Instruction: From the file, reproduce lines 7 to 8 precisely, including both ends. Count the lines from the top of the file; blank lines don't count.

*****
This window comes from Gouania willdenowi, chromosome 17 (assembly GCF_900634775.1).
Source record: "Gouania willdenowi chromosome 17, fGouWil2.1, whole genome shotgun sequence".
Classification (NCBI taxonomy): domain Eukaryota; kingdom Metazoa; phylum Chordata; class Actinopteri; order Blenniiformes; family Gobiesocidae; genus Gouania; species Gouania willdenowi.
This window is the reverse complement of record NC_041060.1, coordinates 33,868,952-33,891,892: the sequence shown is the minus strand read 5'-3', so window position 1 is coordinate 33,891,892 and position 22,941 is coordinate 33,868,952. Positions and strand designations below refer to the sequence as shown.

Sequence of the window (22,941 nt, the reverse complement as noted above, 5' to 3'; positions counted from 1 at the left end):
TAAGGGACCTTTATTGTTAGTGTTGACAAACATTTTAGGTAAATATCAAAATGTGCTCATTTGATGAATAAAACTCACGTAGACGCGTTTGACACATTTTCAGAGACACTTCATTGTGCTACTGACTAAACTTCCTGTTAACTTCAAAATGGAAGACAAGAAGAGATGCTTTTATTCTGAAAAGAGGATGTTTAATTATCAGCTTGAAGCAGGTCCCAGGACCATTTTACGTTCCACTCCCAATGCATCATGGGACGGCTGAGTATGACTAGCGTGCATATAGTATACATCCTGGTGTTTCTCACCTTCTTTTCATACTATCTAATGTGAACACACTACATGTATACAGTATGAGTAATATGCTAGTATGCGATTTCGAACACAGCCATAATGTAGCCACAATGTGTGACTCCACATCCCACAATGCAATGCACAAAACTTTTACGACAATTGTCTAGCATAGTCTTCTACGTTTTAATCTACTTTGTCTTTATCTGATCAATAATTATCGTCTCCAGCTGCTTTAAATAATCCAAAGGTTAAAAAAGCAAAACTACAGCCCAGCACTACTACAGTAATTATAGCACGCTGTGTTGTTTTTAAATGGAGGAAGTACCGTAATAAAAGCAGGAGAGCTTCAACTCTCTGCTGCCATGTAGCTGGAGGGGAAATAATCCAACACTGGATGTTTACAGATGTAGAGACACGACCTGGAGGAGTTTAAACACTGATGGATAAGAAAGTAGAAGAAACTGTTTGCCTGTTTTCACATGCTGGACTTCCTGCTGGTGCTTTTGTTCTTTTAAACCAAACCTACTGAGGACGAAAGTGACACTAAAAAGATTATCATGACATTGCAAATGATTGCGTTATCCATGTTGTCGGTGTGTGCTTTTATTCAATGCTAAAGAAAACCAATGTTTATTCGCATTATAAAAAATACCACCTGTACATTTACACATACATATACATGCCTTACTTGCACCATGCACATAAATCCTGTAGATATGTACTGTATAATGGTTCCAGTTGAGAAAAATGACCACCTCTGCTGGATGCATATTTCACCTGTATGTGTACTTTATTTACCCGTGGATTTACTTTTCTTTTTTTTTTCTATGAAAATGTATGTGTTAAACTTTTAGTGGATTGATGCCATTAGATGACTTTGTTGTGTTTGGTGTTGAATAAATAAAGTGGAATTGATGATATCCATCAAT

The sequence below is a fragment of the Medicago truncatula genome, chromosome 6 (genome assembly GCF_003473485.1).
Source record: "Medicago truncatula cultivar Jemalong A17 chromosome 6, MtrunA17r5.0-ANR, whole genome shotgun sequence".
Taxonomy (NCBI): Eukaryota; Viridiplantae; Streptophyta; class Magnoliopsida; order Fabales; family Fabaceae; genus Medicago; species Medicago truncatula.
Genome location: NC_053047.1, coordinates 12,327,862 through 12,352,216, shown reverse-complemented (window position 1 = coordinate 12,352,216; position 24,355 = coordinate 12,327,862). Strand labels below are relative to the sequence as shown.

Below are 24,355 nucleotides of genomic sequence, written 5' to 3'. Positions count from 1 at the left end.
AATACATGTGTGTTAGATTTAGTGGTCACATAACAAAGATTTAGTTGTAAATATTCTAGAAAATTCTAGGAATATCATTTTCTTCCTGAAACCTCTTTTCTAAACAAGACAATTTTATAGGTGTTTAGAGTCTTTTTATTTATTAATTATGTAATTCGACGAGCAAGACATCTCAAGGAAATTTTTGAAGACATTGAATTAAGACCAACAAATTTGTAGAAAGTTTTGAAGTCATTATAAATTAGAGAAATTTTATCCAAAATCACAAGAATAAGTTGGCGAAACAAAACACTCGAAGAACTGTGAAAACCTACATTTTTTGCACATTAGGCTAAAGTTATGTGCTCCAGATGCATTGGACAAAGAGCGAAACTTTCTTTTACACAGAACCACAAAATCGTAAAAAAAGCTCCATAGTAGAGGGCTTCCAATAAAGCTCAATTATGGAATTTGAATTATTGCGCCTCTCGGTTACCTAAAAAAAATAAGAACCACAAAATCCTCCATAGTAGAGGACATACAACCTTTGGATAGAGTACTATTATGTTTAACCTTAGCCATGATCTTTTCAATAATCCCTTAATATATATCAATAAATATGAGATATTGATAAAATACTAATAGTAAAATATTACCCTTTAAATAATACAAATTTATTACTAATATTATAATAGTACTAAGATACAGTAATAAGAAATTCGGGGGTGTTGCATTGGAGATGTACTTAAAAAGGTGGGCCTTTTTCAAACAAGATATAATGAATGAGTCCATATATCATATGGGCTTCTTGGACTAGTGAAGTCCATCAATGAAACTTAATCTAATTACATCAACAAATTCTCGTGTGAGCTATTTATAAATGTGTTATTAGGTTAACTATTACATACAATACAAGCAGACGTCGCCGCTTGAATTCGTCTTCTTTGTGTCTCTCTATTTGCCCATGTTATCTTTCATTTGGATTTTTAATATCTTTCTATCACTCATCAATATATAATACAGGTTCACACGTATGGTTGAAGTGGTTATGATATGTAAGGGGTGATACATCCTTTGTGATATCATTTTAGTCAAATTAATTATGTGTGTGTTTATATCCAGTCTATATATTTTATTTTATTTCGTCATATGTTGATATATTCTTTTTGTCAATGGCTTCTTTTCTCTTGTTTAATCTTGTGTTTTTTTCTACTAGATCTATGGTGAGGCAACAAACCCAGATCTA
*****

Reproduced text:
The sequence below is a fragment of the Medicago truncatula genome, chromosome 6 (genome assembly GCF_003473485.1).
Source record: "Medicago truncatula cultivar Jemalong A17 chromosome 6, MtrunA17r5.0-ANR, whole genome shotgun sequence".